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|Saturday, September 01, 2007|
"It’s a very difficult environment. You’ve always had to have big ideas. Right now you have to have a very, very big idea." — JAY EISENLOHR, AMBRIC
BY CHRISTINA WILLIAMS
Yet it may be too soon to recite the epitaph for Silicon Forest. For all the well-known shortcomings, there are still strengths. It’s home to the world’s largest concentration of Intel employees, and the fact that Intel cut just over 1,000 jobs last year is good news for the startup world as top-trained talent becomes available. And even before Intel was a force, there was Tektronix, and Tektronix begat Mentor Graphics begat Planar begat InFocus begat Pixelworks and Enuclia. Silicon Forest talent runs deep.
And, with Ambric as exhibit A, the startup drive hasn’t diminished. By the end of the year Ambric, with Intel alum Howard Bubb as its CEO, will be in production on a chip that makes it easy to synchronize multiple computers. It has applications for high-end video and medical imaging, among others. Ambric has raised just south of $20 million in venture capital from OVP Venture Partners and others. Eisenlohr says the company will raise more before the year is out and will hire more engineers and programmers as it expands to other markets.
Stexar, formed by a tribe of former Intel engineers in 2005, toiled in secrecy for about a year before folding. Jonah Alben, vice president of engineering for Nvidia, says his company jumped at the chance to hire a talented team and is still adding to its 65-employee Beaverton-based design shop. “We’re finding good people to hire,” Alben says. “It’s the right thing to do. We can’t just say we are a Silicon Valley company, we have to go where the great talent is.”
One could make the argument that, despite their ultimate failure, the fact that companies like Enuclia and Stexar are able to get off the ground and hire a great team in the first place is illustrative of the region’s strength. Prusia says everyone from his team who wanted to stay in Oregon has found another job — either with employers such as Nvidia or with less established companies.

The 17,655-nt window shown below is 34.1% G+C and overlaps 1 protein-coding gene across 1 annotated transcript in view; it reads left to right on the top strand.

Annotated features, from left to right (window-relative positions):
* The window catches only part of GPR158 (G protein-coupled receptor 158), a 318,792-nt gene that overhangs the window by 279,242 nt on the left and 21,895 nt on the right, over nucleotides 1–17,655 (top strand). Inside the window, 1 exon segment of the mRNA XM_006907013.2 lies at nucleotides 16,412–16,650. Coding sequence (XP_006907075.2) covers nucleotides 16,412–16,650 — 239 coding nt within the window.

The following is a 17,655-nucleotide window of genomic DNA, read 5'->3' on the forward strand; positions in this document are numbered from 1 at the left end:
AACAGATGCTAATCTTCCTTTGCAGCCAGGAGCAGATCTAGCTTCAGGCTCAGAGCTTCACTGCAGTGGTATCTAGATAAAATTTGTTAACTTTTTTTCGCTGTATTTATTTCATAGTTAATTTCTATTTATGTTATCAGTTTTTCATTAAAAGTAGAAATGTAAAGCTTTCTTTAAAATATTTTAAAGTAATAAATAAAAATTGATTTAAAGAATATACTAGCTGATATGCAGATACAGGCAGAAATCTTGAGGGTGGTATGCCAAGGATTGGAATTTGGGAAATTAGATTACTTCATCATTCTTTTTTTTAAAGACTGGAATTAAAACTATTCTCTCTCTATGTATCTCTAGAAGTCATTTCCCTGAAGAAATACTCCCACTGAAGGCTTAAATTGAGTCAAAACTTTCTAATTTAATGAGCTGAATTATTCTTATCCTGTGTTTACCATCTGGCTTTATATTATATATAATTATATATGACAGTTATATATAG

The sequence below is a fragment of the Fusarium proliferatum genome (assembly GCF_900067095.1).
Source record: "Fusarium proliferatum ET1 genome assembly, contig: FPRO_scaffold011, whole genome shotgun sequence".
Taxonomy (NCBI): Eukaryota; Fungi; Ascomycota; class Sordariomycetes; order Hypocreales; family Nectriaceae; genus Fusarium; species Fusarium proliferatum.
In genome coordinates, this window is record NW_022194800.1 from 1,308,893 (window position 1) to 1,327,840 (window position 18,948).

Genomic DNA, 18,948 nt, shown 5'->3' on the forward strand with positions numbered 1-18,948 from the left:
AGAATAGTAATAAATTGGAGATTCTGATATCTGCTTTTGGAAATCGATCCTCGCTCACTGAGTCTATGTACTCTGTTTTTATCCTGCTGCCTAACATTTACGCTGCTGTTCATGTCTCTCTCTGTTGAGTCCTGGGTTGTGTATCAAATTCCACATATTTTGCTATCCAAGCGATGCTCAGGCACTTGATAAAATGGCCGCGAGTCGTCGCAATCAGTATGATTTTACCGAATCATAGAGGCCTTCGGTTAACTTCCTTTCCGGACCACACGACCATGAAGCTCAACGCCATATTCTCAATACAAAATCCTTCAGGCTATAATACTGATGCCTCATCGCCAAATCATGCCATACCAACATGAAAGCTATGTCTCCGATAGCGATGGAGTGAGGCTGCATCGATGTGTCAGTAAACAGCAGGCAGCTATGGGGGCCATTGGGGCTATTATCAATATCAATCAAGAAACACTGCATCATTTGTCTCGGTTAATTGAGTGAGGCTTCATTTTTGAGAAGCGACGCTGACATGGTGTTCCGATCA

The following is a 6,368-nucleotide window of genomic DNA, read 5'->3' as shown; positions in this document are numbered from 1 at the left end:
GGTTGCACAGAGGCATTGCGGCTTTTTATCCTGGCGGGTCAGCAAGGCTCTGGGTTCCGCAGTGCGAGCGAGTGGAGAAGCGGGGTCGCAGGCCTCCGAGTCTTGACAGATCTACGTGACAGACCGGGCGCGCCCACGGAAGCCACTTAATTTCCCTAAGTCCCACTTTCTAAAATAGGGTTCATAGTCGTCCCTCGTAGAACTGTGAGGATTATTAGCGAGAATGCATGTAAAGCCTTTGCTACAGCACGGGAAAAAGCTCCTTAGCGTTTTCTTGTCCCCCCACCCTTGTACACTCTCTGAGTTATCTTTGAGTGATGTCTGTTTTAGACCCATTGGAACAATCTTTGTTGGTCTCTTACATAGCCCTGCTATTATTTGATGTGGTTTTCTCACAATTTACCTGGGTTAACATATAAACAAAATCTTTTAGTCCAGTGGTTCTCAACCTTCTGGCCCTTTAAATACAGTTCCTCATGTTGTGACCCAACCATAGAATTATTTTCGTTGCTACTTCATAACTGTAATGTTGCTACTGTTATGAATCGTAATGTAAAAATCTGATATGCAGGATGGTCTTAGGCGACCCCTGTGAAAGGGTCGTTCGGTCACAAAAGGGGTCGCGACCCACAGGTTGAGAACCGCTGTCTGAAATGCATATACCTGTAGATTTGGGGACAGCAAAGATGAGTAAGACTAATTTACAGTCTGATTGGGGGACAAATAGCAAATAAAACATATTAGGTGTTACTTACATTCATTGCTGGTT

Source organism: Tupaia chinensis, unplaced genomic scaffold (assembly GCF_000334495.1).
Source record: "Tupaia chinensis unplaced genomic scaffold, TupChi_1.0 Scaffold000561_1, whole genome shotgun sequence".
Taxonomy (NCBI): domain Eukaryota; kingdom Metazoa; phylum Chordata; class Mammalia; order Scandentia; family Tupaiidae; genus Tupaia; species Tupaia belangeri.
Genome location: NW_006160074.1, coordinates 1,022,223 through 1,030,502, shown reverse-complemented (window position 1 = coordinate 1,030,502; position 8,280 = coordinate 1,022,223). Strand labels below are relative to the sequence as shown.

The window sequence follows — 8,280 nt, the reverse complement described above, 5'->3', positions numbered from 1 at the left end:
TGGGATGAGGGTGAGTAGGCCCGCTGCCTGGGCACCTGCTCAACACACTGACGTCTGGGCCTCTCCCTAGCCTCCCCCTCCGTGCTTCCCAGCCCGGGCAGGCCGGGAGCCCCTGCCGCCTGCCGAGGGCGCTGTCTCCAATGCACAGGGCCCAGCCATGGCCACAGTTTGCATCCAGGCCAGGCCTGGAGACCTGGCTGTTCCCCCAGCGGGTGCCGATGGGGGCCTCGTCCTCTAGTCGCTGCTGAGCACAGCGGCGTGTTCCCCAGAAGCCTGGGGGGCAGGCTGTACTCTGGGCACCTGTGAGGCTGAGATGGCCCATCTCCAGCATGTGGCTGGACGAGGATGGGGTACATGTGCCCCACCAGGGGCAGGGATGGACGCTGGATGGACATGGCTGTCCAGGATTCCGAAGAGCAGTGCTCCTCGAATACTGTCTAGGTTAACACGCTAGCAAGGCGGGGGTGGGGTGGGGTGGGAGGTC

“Those who wanted a job here have found one,” Prusia says. “Depending on their desire for risk, some even went to another startup.”
Tuesday, February 24, 2015
BY KIM MOORE | OB RESEARCH EDITOR
A conversation with Donna Earley, director of sales and marketing for the Salem Convention Center.
Friday, March 27, 2015
BY JOE CORTRIGHT
The CRC is a cautionary tale about how we plan for, finance and invest in transportation infrastructure.
Friday, March 27, 2015
BY LINDA BAKER
My daughter turned 18 last week, and for her birthday I got her a Car2Go membership. Not to label myself a disruptor, but it felt like a groundbreaking moment. The two of us, mother and child, were participating in a new teen rite of passage: Instead of handing over the car keys, I handed over a car-sharing card — with the caveat that she not use the gift as her own personal car service.
Friday, February 27, 2015
BY OB STAFF
The 100 Best list recognizes large, medium and small companies for excellence in work environment, management and communications, decision-making and trust, career development and learning, and benefits and compensation.
Thursday, March 26, 2015
BY LINDA BAKER
Everyone knows cell phones and driving are a lethal combination. The risk is especially high for teenage drivers, whose delusions of immortality pose such a threat to us all. Enforcement alas, remains feeble; more promising are pedagogical approaches aimed at getting people to focus on the road, not their devices.
Sunday, February 15, 2015
BY LINDA BAKER | OB EDITOR
As the investigation against the governor moves forward, those of us in the news business should reflect on our own potential for subverting the democratic process.
Friday, February 20, 2015
BY COURTNEY SHERWOOD | OB CONTRIBUTOR
Marijuana is big business in Oregon, and it’s about to get bigger.
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The Commission helps to advance the professionalism, equality and efficiency of Oregon's judicial branch of government.